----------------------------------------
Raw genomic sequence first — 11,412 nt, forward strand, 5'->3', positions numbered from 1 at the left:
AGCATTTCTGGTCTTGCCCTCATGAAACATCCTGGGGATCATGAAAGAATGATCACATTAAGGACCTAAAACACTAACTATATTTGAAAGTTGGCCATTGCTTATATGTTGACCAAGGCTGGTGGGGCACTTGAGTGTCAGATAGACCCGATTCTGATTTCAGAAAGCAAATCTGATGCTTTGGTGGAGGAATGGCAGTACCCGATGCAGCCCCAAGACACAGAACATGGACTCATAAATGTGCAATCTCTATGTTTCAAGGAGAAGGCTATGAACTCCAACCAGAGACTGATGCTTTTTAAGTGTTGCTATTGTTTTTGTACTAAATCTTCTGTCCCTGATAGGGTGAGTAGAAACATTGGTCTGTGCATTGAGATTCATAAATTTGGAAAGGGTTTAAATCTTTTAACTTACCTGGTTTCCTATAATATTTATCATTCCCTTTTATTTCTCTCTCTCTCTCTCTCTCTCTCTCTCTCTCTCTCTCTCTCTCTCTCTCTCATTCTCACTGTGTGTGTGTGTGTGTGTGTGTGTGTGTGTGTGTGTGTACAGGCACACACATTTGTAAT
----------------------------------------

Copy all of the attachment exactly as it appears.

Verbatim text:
Raw genomic sequence first — 11,412 nt, forward strand, 5'->3', positions numbered from 1 at the left:
AGCATTTCTGGTCTTGCCCTCATGAAACATCCTGGGGATCATGAAAGAATGATCACATTAAGGACCTAAAACACTAACTATATTTGAAAGTTGGCCATTGCTTATATGTTGACCAAGGCTGGTGGGGCACTTGAGTGTCAGATAGACCCGATTCTGATTTCAGAAAGCAAATCTGATGCTTTGGTGGAGGAATGGCAGTACCCGATGCAGCCCCAAGACACAGAACATGGACTCATAAATGTGCAATCTCTATGTTTCAAGGAGAAGGCTATGAACTCCAACCAGAGACTGATGCTTTTTAAGTGTTGCTATTGTTTTTGTACTAAATCTTCTGTCCCTGATAGGGTGAGTAGAAACATTGGTCTGTGCATTGAGATTCATAAATTTGGAAAGGGTTTAAATCTTTTAACTTACCTGGTTTCCTATAATATTTATCATTCCCTTTTATTTCTCTCTCTCTCTCTCTCTCTCTCTCTCTCTCTCTCTCTCTCTCTCTCTCTCATTCTCACTGTGTGTGTGTGTGTGTGTGTGTGTGTGTGTGTGTGTGTACAGGCACACACATTTGTAAT